Highly contaminated water from the newly reported leak is seeping into the ground, officials with Tokyo Electric Power Company told reporters Tuesday. They do not believe the water has reached the ocean, given the distance of the tank from the harbor. Still, it is likely only a matter of time before it does, said William Burnett, an oceanographer at Florida State University, who studies environmental radioactivity. [..]

The new tank rupture is the latest in a string of incidents to raise concerns about radioactive material from the damaged nuclear plant reaching the ocean. Earlier this month, a government official estimated that 330 tons of contaminated water was leaking into the ocean every day from the plant near the reactors (though not all of that water is as radioactive as the contents of the latest storage tank leak).

Fukushima radiation levels 18 times higher than previously thought

by Justin McCurry, The Guardian

Operator of Japanese nuclear power plant claims there has been no leak but has yet to discover cause of radiation spike

Radiation levels 18 times higher than previously reported have been found near a water storage tank at the Fukushima Daiichi nuclear power plant, causing fresh concern about the safety of the wrecked facility. [..]

Japan’s nuclear watchdog confirmed last week it had raised the severity of that leak from level 1, an “anomaly”, to level 3, a “serious incident”, on an eight-point scale used by the International Atomic Energy Agency for radiological releases.

Earlier, the utility belatedly confirmed reports that a toxic mixture of groundwater and water being used to cool melted fuel lying deep inside the damaged reactors was seeping into the sea at a rate of about 300 tonnes a day.

Experts said those leaks, which are separate from the most recent incidents, may have started soon after the plant was struck by a powerful tsunami on 11 March 2011.

And in a “you’ve got to be kidding me” moment.

High radiation spreads at ruined Fukushima plant, Japan vows aid

by Sumio Ito and Mari Saito, The Sydney Morning Herald

High radiation levels are spreading at the ruined Fukushima nuclear plant, its operator said on Monday, and the Japanese government prepared to offer more funding and oversight to try to contain the crisis.

Japanese authorities were seeking to address criticism that Tokyo Electric Power Co has bungled the response to the world’s worst nuclear accident since Chernobyl. [..]

Japan’s nuclear industry, which once provided a third of its energy, has ground nearly to a halt since the earthquake, causing reactor meltdowns. Restarting Japan’s idled reactors, and reducing its reliance on foreign energy supplies, is a central element of Abe’s economic growth plans.

Japanese officials also fear that international attention to the Fukushima crisis could threaten Tokyo’s bid to host the 2020 Olympics, a decision set to be made by the International Olympic Committee on Saturday in Buenos Aires.

The Japanese government’s response to this disaster has been wholly inadequate, often refusing to accept help or advice and hiding the critical facts from the public. While the US and world governments are so concerned over the use of a chemical weapon in Syria, willing to ignite the region in a full blown war, this crisis which will have deep impact on the environment and a major source of the world’s food supply is virtually ignored.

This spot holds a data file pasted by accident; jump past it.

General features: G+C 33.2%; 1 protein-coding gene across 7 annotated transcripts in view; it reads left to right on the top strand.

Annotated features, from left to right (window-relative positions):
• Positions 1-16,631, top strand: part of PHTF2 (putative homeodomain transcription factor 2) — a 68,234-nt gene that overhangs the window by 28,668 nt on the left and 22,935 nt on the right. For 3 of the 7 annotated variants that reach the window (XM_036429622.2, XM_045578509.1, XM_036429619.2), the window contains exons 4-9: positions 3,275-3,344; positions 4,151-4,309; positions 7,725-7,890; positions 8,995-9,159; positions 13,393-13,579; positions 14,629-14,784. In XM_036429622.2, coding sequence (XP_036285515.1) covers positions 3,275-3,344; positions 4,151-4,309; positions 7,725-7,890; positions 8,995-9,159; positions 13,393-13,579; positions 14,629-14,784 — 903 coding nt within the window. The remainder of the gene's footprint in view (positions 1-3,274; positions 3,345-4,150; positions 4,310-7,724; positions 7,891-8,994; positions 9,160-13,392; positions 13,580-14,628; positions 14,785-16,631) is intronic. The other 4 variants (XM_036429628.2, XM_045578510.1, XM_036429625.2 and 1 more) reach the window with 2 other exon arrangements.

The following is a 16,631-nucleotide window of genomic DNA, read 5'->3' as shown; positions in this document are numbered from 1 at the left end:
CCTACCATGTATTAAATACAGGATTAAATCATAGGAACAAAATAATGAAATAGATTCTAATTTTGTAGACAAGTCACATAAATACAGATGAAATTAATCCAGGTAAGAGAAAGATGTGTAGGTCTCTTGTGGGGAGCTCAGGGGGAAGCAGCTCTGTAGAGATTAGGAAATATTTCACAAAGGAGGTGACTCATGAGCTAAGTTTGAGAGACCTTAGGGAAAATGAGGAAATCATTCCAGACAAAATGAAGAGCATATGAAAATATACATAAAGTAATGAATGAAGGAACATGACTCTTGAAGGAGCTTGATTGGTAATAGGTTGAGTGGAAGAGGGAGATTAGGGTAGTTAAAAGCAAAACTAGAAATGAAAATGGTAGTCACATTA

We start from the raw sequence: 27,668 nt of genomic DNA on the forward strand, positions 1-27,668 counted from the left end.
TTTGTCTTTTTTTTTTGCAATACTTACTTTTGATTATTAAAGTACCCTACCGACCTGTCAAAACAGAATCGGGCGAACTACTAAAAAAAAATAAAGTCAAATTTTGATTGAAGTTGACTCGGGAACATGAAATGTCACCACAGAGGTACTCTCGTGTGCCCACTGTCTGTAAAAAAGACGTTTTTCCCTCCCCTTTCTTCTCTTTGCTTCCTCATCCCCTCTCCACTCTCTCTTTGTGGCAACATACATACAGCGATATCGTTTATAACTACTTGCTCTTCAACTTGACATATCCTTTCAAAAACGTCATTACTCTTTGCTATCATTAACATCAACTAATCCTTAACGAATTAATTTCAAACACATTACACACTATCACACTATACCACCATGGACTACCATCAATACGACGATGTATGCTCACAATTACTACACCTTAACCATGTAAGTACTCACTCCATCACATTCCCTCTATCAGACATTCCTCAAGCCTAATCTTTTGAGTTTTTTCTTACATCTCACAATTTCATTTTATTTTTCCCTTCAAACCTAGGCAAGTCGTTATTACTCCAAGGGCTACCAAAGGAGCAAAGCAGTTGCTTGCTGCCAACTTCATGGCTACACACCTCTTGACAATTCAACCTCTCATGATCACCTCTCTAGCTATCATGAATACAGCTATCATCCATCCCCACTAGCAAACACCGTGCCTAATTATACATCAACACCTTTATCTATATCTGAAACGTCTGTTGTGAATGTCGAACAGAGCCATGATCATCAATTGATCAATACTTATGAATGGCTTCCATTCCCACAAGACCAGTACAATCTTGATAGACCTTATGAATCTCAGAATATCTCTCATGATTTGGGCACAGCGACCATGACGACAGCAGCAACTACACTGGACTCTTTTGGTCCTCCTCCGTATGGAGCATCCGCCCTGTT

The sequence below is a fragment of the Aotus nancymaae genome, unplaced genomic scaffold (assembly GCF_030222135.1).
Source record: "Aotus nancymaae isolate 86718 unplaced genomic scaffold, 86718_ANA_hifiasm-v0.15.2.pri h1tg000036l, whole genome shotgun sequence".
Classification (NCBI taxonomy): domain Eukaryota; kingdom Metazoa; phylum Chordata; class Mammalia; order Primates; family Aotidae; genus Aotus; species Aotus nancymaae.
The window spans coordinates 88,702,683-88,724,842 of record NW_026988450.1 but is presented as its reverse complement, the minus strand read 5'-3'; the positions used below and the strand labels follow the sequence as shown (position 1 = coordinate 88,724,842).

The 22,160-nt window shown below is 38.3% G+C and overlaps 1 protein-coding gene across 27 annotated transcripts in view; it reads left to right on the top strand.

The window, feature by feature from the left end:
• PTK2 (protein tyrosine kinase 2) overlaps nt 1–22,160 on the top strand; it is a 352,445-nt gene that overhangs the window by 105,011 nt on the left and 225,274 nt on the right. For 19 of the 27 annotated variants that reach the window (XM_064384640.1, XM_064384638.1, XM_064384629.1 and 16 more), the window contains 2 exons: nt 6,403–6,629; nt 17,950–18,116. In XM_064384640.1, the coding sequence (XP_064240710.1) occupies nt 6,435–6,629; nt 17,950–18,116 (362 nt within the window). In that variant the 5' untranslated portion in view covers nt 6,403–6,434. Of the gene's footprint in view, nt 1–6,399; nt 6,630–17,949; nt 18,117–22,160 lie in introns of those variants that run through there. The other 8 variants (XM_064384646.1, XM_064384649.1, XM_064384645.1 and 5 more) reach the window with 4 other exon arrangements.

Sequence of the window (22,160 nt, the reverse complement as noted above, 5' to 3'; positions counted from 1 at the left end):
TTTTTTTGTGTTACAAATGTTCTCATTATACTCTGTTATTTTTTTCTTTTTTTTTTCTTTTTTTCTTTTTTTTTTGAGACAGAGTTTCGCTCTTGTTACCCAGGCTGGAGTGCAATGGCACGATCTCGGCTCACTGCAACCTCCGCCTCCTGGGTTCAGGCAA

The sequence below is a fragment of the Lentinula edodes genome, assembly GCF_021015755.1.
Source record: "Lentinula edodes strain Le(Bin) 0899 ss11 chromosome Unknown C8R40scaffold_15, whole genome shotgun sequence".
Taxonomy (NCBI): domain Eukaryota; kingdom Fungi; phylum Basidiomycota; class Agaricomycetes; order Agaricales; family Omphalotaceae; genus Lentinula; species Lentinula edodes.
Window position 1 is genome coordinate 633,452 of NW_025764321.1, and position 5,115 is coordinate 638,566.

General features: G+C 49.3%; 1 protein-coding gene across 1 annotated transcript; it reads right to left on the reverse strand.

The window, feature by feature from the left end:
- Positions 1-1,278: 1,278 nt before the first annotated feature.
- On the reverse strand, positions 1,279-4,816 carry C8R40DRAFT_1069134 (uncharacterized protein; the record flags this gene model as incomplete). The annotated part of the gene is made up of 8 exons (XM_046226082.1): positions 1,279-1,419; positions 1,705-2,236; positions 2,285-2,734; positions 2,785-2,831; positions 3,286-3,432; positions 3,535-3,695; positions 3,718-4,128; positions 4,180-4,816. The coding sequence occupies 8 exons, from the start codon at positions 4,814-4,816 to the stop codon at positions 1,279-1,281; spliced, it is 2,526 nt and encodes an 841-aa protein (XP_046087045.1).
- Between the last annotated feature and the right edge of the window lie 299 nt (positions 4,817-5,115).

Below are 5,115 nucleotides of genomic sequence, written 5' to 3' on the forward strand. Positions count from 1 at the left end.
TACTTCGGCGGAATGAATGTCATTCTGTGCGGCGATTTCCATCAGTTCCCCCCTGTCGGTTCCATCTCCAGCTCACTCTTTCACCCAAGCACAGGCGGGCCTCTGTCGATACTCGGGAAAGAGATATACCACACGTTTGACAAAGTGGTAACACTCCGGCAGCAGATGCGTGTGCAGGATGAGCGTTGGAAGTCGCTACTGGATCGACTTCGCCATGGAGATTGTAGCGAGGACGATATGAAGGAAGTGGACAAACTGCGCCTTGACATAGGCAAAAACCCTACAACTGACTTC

Aug 28 2013

Aging Vermont Nuclear Plant to Shut Down

The owners of the aging Vermont Yankee Nuclear Plant announced the plant’s shut down by 2014, citing that the plant was no longer financially viable due to the lower costs of natural gas. The president of Entergy, Bill Mohl, dismissed the fact that the plant, built in 1972, has been the target of anti-nuclear demonstrations and court battles.

The Vermont Yankee nuclear power plant has been the subject of one of the longest and most intensive anti-nuke campaigns in the region. Even before the plant was constructed on the banks of the Connecticut River in 1972, anti-nuclear activists demonstrated against Vermont Yankee with a fervor that bordered on religious conviction.

Anti-nuke groups formed – the New England Coalition, Citizens Awareness Network, Shut It Down Affinity Group and the Safe and Green Campaign – and environmental organizations like VPIRG, the Vermont Natural Resources Council and the Conservation Law Foundation took up the cause, too. From the 1970s and 1980s and again in the early 2000s, Vermont Yankee attracted a wide range of activists who pressed for one ultimate goal: closing the plant.

When a new out-of-state owner – Entergy Corp. – purchased the Vernon plant for $180 million in 2002, and the facility began to age and show signs of deterioration (including the collapse of a cooling tower, a transmission fire and tritium leaks from underground pipes), activists ramped up the outrage, and eventually politicians – the state’s Democrats and Progressives – took up the cause, too. In 2010, Sen. Peter Shumlin, a Democrat from Windham County where the plant is located, engineered a vote in the Senate to deny Entergy an opportunity to extend its license to operate beyond a predetermined shutdown date of March 21, 2012.

The long fight to close the plant has had its political impact, as well, ousting the long reign of Republican in the governor’s mansion. In 2012, the popular Republican lieutenant governor, Brian Dubie, who supported the nuclear plant was defeated by Democrat Peter Shumlin. In the wake of the ongoing nuclear crisis from the Fukushima reactor, whose design is identical to Yankee Vermont, this is seen as a first step in the shut down of the other reactors of similar design.